2. Latch apparatus as in claim 1 wherein said striker has means thereon cooperative with said deadbolt to prevent said panel from being removed from said frame.
3. Latch apparatus as in claim further comprising rotating means disposed on the opposite side of said frame or panel and aligned with said housing and having tongue means extending therefrom through said frame or panel into said spindle means and rotating with said rotating means; said spindle means being rotatable and having means therein to receive said tongue means; such that rotation of said rotating means causes said spindle means to rotate and rotate said latch bar.
4. Latch apparatus as in claim 3 wherein said rotating means comprises a handle adapted to be manually manipulated to cause said rotation.
5. Latch apparatus as in claim 3 wherein said rotating means comprises a lock adapted to be manipulated by key means to cause said rotation.
6. Latch apparatus as in claim 1 wherein said housing is mounted on said panel and said striker is mounted on said frame.
7. Latch apparatus as in claim 6 further comprising a handle attached to said housing to facilitate movement of said panel.
8. Latch apparatus as in claim 1 wherein said housing is mounted within one of said panel and frame and said striker is mounted within the other of said panel and frame.
9. Latch apparatus as in claim 8 wherein said housing is mounted within said panel and said striker is mounted within said frame.
10. Latch apparatus as in claim wherein said urging means comprise springs.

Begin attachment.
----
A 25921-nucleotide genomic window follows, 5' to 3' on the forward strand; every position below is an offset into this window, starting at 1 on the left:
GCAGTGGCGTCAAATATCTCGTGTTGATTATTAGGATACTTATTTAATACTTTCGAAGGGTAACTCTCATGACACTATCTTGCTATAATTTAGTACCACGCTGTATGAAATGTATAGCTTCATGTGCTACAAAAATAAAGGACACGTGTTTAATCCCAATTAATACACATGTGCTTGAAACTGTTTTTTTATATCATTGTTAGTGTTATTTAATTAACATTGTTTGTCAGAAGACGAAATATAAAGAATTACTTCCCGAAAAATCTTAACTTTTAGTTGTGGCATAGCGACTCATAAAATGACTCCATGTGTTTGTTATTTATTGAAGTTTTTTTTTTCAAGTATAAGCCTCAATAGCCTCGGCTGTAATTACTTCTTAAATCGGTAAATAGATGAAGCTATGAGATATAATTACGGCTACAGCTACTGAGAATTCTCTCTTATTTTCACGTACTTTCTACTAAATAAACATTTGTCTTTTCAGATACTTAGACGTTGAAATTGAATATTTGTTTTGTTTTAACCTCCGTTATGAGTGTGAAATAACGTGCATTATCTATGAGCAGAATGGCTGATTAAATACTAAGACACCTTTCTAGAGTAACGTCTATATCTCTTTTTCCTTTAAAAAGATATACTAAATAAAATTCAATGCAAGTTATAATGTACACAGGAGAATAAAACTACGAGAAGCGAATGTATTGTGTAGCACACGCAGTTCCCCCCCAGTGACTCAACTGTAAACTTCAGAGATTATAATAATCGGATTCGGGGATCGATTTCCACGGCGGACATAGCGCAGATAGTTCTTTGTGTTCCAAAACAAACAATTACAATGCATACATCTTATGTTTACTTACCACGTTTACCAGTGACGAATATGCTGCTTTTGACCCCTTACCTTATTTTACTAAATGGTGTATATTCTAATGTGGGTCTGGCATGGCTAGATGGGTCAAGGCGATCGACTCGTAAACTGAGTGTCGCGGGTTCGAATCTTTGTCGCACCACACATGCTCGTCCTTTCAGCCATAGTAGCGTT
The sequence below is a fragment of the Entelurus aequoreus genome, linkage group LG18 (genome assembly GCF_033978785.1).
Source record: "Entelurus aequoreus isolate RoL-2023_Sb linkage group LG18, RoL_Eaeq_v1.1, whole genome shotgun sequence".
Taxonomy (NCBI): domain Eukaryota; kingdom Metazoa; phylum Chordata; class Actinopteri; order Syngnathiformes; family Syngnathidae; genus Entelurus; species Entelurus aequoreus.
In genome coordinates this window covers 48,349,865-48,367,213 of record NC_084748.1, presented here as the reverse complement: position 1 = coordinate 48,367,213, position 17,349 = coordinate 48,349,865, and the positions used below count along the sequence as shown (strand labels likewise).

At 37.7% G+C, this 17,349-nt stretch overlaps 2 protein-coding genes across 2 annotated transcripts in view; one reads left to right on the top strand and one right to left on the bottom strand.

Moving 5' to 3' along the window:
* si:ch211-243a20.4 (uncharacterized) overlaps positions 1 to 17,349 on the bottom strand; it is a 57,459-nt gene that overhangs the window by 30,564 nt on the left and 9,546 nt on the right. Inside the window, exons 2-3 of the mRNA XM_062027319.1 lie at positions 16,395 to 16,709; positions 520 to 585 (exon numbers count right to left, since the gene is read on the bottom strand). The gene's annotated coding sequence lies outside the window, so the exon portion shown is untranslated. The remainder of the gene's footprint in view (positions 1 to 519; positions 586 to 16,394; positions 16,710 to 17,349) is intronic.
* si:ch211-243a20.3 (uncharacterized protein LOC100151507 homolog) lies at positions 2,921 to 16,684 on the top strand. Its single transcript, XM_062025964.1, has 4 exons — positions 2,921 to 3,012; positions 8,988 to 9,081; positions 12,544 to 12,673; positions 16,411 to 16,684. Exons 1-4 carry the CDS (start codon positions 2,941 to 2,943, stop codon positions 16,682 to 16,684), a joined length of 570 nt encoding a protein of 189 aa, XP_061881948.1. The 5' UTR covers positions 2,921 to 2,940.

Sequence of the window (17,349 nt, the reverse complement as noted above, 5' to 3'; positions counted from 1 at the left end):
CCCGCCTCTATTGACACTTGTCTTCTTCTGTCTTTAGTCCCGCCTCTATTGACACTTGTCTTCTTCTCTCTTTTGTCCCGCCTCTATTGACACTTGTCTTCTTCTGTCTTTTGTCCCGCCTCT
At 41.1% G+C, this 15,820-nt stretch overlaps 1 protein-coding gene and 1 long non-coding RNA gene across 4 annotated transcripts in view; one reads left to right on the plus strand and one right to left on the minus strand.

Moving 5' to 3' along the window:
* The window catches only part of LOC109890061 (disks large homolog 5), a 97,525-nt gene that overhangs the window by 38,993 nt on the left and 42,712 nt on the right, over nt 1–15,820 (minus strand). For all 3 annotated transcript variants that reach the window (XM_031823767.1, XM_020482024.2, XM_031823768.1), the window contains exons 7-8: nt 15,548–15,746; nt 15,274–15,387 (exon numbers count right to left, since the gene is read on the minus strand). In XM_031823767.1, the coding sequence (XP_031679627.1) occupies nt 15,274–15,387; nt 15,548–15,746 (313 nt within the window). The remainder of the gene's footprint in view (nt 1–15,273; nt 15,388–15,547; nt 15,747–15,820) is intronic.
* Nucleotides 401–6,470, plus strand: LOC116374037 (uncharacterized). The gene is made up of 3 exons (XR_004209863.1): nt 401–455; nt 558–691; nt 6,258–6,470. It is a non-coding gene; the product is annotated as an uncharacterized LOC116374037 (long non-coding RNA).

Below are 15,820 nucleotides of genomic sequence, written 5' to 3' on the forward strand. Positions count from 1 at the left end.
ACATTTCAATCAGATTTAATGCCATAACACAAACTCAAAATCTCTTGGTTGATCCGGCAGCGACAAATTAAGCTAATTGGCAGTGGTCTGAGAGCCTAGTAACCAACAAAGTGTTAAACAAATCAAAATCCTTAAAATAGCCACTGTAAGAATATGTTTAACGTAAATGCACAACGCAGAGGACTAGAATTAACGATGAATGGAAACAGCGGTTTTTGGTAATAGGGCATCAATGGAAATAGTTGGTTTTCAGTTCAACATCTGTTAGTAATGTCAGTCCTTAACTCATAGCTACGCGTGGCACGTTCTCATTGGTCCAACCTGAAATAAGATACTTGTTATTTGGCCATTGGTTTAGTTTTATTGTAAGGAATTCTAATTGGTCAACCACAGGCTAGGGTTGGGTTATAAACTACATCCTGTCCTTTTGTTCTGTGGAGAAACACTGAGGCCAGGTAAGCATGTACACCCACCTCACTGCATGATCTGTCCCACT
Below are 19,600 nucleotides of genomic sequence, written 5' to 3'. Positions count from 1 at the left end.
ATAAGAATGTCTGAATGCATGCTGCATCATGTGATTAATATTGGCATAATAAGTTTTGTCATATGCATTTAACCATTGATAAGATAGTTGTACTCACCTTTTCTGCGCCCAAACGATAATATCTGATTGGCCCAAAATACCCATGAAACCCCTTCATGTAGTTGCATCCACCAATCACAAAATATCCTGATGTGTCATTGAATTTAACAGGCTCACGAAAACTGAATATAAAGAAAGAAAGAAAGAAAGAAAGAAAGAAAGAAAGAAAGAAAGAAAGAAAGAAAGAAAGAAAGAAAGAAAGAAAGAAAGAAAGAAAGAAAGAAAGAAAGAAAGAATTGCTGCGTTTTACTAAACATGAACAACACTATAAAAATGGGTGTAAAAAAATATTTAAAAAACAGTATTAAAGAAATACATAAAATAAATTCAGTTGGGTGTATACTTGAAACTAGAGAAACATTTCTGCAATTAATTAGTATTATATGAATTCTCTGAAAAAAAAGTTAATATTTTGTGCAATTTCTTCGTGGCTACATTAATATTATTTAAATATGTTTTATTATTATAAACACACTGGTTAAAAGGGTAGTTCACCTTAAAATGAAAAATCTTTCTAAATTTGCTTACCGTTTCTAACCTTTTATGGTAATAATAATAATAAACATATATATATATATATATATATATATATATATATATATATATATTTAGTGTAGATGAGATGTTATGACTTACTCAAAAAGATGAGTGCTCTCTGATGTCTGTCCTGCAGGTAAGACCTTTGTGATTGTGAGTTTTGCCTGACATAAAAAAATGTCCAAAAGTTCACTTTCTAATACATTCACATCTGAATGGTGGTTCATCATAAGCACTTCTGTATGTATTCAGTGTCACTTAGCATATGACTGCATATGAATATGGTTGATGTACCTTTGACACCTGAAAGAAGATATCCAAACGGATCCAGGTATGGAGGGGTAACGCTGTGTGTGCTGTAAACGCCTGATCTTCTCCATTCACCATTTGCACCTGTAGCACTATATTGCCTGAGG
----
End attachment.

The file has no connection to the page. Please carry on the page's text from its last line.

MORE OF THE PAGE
11. Latch apparatus as in claim 1 wherein said housing is reversible to accommodate opposite directions of closure of said panel, said guiding means of said deadbolt being movably mounted in said deadbolt and adapted to be disposed in different positions to permit said reversibility.
12. Latch apparatus as in claim 1 wherein said housing serves as the principal latch mechanism for said closure.
13. Latch apparatus as in claim 12 wherein said housing is mounted on said closure at a height of approximately 36-42 inches above a base surface and said striker is aligned at an equivalent height.
14. Latch apparatus as in claim 1 wherein said housing serves as an auxiliary latch mechanism for said closure.
15. Latch apparatus as in claim 14 wherein said housing is mounted on said closure at a height of approximately 54-58 inches above a base surface and said striker is aligned at an equivalent height.
Filed: Feb 18, 1992
Date of Patent: Dec 29, 1992
Assignee: Slideline, Inc. (Oceanside, CA)
Inventors: Mark G. Huber (Yucca Valley, CA), Davie G. Hutchison (Oceanside, CA), David M. Prochaska (Oceanside, CA)
Primary Examiner: Richard E. Moore
Law Firm: Brown, Martin, Haller & McClain
Application Number: 7/836,607